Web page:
Last week was full of rich discussions and presentations, at events focused on 2 intimately linked topics: Product Management and Design Thinking.
On Wednesday evening the 2nd (almost annual) Product Camp – the first occurred in December of 2012 – was held at Criteo. The event was brought to life by the Paris chapter of ProductTank, the team at We Do Product Management, and Xebia. The event followed the BarCamp format, with topics submitted by participants, and multiple discussions occurring simultaneously in different rooms.
Much like the inaugural Product Camp, most of the attendees seemed to be Product Managers and Chef de Projet Fonctionnel (literally Functional Project Manager, a job title that is often substituted, incorrectly or not, for Product Manager in the French tech world). There were also some User Interaction designers scattered amongst the attendees I spoke to. The topics discussed ranged from gamification and prototyping, to Agile best practices and how to find a product manager job in France.
I kicked things off by participating in the prototyping & wireframing discussion, where the focus was on two things: which prototyping tools are best (pencil & paper, Axure, Balsamiq, POP, etc.) and is it possible to manage every aspect of a project using only interactive wireframes, thereby eliminating the need to write a specifications document? The feedback from some was that it is possible and they’d done it successfully. My thought on this was that it depends on the project, the company, the maturity/comfort level of team members with prototypes and wireframes. Many companies are still waking up to these tools, and it may be necessary to progressively transition away from a 100-page specification to a detailed, interactive wireframe. It’s up to the product manager to understand rules, processes, and best practices and then adapt/break them as necessary 🙂
The second discussion, on Agile best practices, saw us discussing whether the development team alone can be Agile without the rest of the company being Agile. The general consensus was hell, no. By rest of the company, we were referring more precisely to people who influence and interact with the product team but aren’t necessarily part of day-to-day Agile (particularly, SCRUM) activities such as daily standups, sprint planning sessions, etc. So here we were referring to CEOs, sales directors, and such. The outcome of our talk was that it’s better to sell those influencers and stakeholders on the benefits of Agile and get their buy-in. Otherwise it’s rather useless trying to implement Agile just for the sake of implementing it. As a process, Agile is much more than just working in iterations and doing sprint demos. It requires a mind shift and change in company culture.
Lastly I participated in a talk around the concept of design studio. One of the participants shared his personal experience with the concept and how he’d applied it to a mobile project. Overall the concept makes good, practical sense and for anyone not familiar with it, it’s another fancier way of saying co-creation (on a side note we are drowning ourselves in acronyms and labels in the industry!). So you get various project members together to brainstorm on how best to address a user need and the best possible solution(s). Which leads me to the second event of the week…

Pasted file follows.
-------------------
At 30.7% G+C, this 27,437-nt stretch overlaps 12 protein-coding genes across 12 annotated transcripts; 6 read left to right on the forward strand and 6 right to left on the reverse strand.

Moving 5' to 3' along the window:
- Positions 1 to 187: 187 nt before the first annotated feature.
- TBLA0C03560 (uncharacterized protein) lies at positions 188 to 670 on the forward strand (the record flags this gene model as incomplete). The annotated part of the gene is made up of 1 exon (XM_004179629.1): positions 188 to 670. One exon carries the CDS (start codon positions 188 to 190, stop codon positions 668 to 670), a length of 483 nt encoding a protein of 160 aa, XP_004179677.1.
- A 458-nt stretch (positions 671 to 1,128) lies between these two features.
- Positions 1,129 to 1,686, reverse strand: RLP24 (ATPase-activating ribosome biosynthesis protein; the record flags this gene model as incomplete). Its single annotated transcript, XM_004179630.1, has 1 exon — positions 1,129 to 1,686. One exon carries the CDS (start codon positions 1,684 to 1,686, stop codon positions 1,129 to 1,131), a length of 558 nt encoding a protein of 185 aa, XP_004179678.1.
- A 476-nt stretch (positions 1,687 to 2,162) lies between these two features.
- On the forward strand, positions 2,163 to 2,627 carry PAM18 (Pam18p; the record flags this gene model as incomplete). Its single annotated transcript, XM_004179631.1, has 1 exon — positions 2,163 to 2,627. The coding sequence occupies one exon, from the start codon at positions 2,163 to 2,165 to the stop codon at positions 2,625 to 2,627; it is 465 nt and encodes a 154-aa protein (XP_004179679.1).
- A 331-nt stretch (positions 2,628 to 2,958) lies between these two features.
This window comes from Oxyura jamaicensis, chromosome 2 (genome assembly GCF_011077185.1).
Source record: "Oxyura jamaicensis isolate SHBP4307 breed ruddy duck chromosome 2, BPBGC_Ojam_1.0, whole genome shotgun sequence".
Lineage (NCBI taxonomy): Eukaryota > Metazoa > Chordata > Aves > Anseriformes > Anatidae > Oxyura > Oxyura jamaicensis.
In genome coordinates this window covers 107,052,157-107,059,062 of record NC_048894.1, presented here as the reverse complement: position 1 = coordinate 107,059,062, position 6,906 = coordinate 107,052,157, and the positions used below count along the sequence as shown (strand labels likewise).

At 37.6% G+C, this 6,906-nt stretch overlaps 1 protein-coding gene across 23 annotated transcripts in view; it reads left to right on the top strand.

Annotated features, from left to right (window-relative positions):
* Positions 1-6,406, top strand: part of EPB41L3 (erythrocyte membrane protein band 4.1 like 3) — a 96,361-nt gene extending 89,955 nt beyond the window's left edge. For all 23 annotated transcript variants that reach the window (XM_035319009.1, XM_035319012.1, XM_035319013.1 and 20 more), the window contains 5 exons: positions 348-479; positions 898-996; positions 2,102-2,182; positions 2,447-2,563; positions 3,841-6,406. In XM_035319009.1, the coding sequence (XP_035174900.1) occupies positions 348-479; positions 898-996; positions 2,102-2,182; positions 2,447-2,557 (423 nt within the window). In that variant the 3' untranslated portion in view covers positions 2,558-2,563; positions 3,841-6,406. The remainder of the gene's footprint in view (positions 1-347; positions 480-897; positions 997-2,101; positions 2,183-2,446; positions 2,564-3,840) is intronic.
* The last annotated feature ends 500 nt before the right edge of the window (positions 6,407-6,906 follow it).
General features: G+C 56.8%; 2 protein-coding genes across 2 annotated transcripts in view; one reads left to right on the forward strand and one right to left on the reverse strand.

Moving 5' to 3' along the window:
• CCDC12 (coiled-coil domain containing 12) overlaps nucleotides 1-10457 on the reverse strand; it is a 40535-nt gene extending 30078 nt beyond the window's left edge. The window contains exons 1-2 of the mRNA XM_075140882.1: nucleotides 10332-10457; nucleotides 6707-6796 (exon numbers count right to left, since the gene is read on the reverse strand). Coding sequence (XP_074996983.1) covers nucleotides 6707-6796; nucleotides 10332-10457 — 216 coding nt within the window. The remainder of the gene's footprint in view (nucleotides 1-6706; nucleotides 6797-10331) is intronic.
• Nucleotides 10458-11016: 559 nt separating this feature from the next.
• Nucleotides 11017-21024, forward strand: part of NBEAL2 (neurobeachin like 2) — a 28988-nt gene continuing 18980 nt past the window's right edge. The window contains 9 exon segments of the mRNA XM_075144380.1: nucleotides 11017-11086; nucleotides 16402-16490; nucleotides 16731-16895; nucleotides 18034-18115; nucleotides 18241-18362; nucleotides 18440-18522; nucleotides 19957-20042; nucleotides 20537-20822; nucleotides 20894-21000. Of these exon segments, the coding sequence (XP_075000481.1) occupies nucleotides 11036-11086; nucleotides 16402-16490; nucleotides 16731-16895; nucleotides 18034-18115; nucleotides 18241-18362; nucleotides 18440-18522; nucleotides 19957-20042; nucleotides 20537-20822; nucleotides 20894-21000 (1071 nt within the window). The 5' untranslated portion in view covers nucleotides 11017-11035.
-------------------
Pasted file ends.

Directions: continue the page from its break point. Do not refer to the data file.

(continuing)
Design Thinking in product conception/ideation
Thursday evening, at the Nealite offices, myself and everyone else who could squeeze themselves in, came by to listen to the company’s co-founder and Director of UX & Innovation, Benjamin Servet, share his experiences with Design Thinking.
The main takeaway, for me, was very simply that design thinking is nothing new. In fact design thinking, is human thinking. The example Benjamin used was wedding planning. Generally, when a bride is planning her wedding she gets together with key people in her life – family, friends, girlfriends – to brainstorm and plan out what has to be done. Everyone throws in recommendations for the best bakery, best dressmaker, best stationery supplier, ideal honeymoon location, etc. Then a schedule it setup for what has to be done when, by whom, in what order, etc. This, in essence, is design thinking.
The second takeaway was that while there is no official Design Thinking manifesto, diversity, creativity, and solidarity/kinship/empathy are key tenets of design thinking. And around all this, lies the element of intuition. As Mr. Servet pointed out, intuition and empathy also implies a certain awareness and observation of the world around us. Being in tune. Noticing the subtle things. Being able to make correlations and analogies to things that at first glance seem unrelated (he cited getting inspiration for a digital project from a visit to a flea market). As he put it, the more one is able to develop these abilities, the better one becomes at design thinking.
So it’s not enough to get multiple people into a room and have them brainstorm; it’s more important that each of those people bring with them personal experiences, personal diversity, and empathy towards their fellow mankind. I found this point to be extremely valuable because it served as a good reminder that whatever product or service we are building, we are building it for humans. We need to step out of the digital mindset and take a look around us, travel to another country, try a dance class, participate in a medieval re-enactment event…whatever, but just get out there and learn, and then bring that knowledge back to the drawing table. I believe The X-Files said it best with “the truth is out there”.
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